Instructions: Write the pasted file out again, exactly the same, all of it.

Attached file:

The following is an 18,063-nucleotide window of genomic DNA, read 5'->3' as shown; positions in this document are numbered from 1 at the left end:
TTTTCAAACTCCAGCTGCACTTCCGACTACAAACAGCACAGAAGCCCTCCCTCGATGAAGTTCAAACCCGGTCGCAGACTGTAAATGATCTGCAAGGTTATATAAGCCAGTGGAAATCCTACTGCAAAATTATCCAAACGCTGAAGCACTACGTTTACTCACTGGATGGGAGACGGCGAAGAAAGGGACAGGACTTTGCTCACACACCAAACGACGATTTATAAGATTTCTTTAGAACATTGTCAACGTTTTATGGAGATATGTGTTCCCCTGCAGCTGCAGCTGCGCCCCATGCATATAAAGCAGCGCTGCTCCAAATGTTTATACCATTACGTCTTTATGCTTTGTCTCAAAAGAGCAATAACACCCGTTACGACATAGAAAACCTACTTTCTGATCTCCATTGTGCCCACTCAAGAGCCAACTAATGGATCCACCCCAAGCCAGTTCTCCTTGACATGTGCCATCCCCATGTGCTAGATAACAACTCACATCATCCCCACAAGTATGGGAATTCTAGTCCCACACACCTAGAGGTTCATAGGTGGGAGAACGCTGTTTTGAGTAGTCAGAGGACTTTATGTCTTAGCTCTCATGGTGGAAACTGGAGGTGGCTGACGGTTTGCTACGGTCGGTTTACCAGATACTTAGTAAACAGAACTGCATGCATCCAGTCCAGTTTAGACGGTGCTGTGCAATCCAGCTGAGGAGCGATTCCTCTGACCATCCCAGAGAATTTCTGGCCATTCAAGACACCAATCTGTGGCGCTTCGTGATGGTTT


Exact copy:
The following is an 18,063-nucleotide window of genomic DNA, read 5'->3' as shown; positions in this document are numbered from 1 at the left end:
TTTTCAAACTCCAGCTGCACTTCCGACTACAAACAGCACAGAAGCCCTCCCTCGATGAAGTTCAAACCCGGTCGCAGACTGTAAATGATCTGCAAGGTTATATAAGCCAGTGGAAATCCTACTGCAAAATTATCCAAACGCTGAAGCACTACGTTTACTCACTGGATGGGAGACGGCGAAGAAAGGGACAGGACTTTGCTCACACACCAAACGACGATTTATAAGATTTCTTTAGAACATTGTCAACGTTTTATGGAGATATGTGTTCCCCTGCAGCTGCAGCTGCGCCCCATGCATATAAAGCAGCGCTGCTCCAAATGTTTATACCATTACGTCTTTATGCTTTGTCTCAAAAGAGCAATAACACCCGTTACGACATAGAAAACCTACTTTCTGATCTCCATTGTGCCCACTCAAGAGCCAACTAATGGATCCACCCCAAGCCAGTTCTCCTTGACATGTGCCATCCCCATGTGCTAGATAACAACTCACATCATCCCCACAAGTATGGGAATTCTAGTCCCACACACCTAGAGGTTCATAGGTGGGAGAACGCTGTTTTGAGTAGTCAGAGGACTTTATGTCTTAGCTCTCATGGTGGAAACTGGAGGTGGCTGACGGTTTGCTACGGTCGGTTTACCAGATACTTAGTAAACAGAACTGCATGCATCCAGTCCAGTTTAGACGGTGCTGTGCAATCCAGCTGAGGAGCGATTCCTCTGACCATCCCAGAGAATTTCTGGCCATTCAAGACACCAATCTGTGGCGCTTCGTGATGGTTT